By Jason Tillotson, Copywriter
Do you ever spend time staring at your flower? Just spinning it around in your fingers, admiring its beauty. Giving it a spin or a twirl and gazing upon the squirmy orange trichomes and purplish tips. Not only is cannabis beautiful on the outside, it’s wonderfully intricate on the inside as well.
We know a lot about cannabis, but, due to the War on Drugs and the lack of federal funding available to conduct proper research. There is still a lot we don’t know. For example, we know of varying cannabinoids and their influences on the endocannabinoid system, but we still don’t know all of them.
THC and CBD are just the beginning.
From the research the industry has been able to do, we’ve identified a number of cannabinoids, with CBD, THC, THCa, CBG and CBN, being the most popular and well researched. There could be any number of unknown cannabinoids and respective effects. We don’t even know it! Not to mention how each of our known cannabinoids (THC, CBD, CBG, CBN, etc.) interact with each other.
Why is it so important to understand cannabinoids and how the body is influenced by them? Well, because it helps us understand the human body itself. Like any method of treatment that’s still being researched (psychedelic mushroom-based therapy is one of them) there are many aspects of the plant that interact with different parts of the brain, and we’re just not sure how all those functions play with each other.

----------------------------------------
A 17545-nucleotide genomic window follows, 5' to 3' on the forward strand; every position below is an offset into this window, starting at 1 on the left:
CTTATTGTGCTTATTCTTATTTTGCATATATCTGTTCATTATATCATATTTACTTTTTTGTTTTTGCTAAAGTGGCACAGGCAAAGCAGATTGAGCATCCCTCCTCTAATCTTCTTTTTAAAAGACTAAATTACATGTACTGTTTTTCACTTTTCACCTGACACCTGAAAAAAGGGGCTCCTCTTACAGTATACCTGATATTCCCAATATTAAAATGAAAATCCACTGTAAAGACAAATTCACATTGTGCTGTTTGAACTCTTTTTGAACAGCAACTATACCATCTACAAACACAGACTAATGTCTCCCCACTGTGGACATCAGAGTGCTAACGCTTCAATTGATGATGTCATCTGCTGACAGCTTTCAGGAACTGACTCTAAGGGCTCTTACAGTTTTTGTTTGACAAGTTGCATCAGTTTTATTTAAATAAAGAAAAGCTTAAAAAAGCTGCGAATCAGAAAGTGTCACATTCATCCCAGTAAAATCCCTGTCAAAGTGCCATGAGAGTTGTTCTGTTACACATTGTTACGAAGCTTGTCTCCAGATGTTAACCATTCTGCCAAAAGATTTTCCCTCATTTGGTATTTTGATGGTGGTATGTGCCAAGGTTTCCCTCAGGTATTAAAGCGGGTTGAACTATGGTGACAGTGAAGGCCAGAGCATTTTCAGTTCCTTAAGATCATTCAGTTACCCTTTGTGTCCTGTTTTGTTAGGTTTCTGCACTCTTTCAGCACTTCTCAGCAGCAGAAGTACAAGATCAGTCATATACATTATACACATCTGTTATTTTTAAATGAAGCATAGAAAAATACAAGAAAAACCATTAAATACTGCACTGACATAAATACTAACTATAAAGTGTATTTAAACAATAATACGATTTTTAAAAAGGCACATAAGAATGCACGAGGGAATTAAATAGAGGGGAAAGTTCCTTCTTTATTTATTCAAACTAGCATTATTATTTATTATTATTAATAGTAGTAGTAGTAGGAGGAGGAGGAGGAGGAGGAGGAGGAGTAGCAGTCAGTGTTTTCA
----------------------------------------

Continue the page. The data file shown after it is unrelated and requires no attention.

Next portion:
But, from our little (but growing!) understanding of the plant, we have identified that there is some entourage effect between cannabinoids.
So what is the entourage effect? It’s the body’s interaction between all those different cannabinoids, and the unique effect it has from that interaction. The theory was coined by suggesting that various cannabis compounds work together to create a blend of effects and benefits on the body, mind and mood.
Cannabinoids interact with each other but that’s not all.
The other, and perhaps bigger, unknown are these little things called terpenes. Terpenes are naturally occurring compounds found in a ton of plants, not just related to the cannabis family. Terpenes can be found in everyday foods like mango, lavender or even beer. It is thought by the cannabis science community that terpenes may interact with the body just as much as cannabinoids.
Unfortunately, there have only been a few studies to support the existence of the entourage effect. One in 2010 which separated cancer patients into two groups – one that got pure THC oil, and one that was treated with an oil containing both THC and CBD. The patients who received both THC and CBD, reported significantly less bodily pain.
Because there are very few studies that explore these intricacies in humans, the entourage effect is still only a theory supported by a small body of research, and, of course, loads of anecdotal evidence from curious cannabis enthusiasts around the world experimenting with new varieties of the plant.
Have you ever experienced an entourage effect? Add a few of our products to your cart and have your own experiment.